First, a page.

How successful is IVF with fresh embryos?
The chances of success with IVF are directly related to the age of the woman who provides the egg.
- Under 35 years of age: Almost a 50% chance of a birth with one cycle
- 35 to 39 years of age: 35-40% chance of a birth with one cycle
- 40+ years of age: 25% chance of a birth with one cycle
Success may be further affected by the condition of the uterus, especially the endometrial lining and also by the number of eggs that are produced, often referred to as the ovarian reserve. The results quoted by clinics will also vary depending on a patient’s medical characteristics and treatment approaches.
What is the success rate with frozen/thawed embryos?
As with IVF involving fresh embryos, the age of the egg provider is the most important predictor of outcome. However, frozen embryo transfers have now surpassed fresh embryo transfers in success rates, allowing us to delay the transfer of the embryo until all negative effects of the fertility stimulation drugs have left the body and synchronize with the patient’s natural ovulation cycle.
Read more about IVF with Delayed Transfer.
What are options for women over 40 years of age?
While the quality of a woman’s own eggs declines sharply after 40, Zouves Fertility Center will never turn away a prospective patient because of their age. While a 40-year-old egg provider can have as high as a 25% chance of a birth with one single fresh cycle of IVF, as she approaches 45, even the most aggressive IVF treatment using her own egg will yield no greater than 1% chance of a birth.
If using one’s own eggs is not an option, ZFC will help you to determine the next best course of action, such as egg donation.
In my last IVF cycle, I was told that my eggs were of poor quality, and I was hospitalized with severe abdominal pain and swelling post-procedure. Can there be another issue?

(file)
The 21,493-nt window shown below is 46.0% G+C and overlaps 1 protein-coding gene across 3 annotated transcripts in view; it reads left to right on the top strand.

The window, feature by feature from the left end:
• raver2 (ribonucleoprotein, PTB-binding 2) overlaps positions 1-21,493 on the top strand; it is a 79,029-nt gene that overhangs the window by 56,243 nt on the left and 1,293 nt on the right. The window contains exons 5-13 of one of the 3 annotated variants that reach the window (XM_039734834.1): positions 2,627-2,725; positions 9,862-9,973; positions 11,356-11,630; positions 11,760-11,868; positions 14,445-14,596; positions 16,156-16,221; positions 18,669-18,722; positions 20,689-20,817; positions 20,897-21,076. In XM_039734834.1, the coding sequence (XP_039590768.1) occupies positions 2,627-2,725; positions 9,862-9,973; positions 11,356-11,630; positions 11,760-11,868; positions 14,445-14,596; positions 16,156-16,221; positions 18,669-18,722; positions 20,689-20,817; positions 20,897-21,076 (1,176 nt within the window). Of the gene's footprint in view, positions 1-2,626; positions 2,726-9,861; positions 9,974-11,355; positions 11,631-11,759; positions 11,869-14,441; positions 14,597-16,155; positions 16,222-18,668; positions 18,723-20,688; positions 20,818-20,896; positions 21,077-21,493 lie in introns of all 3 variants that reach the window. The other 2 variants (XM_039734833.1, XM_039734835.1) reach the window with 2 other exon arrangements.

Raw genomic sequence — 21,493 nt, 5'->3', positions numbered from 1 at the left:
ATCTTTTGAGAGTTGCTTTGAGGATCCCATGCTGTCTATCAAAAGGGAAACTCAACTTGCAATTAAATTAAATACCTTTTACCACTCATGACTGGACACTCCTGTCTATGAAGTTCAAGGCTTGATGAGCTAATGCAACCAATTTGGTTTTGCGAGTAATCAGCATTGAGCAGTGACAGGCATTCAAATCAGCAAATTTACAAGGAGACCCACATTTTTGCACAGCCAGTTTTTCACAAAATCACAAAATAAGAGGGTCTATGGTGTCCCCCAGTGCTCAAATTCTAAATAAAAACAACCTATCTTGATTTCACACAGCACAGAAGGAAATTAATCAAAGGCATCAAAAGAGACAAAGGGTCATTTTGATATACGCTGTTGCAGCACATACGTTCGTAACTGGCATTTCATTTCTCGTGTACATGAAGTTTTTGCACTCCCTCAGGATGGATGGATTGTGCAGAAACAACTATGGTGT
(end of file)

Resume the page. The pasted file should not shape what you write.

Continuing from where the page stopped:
Egg quality is usually driven by the age of the egg provider. Although it is possible for a young woman to have poor quality eggs, this would be uncommon. It sounds as though the patient above has a very good egg reserve and was overstimulated developing ovarian hyperstimulation syndrome (OHHS). Depending on the choice of protocol for stimulation, there can appear to be an egg problem when it is more likely that the problem was created by the stimulation and the attempt to avoid overstimulation. The ideal stimulation method for patients with high egg reserve would be the antagonist protocol with a Lupron trigger instead of the traditional human chorionic gonadotropin (hCG).
Read about Ovarian Syndrome (OHSS).
I have endometriosis, does this affect my fertility and can it affect success with IVF?
Endometriosis is a condition where cells that usually remain confined to the cavity of the uterus grow outside of the uterus, usually on or in the ovaries and on the surface of the pelvic cavity between the uterus and the rectum. Endometriosis can cause pelvic pain and may also decrease the chances of natural conception by about 33%. Patients with endometriosis who require IVF still have the same chances of a successful outcome as healthy patients of the same age, as long as immunological factors that can accompany endometriosis are identified and treated appropriately.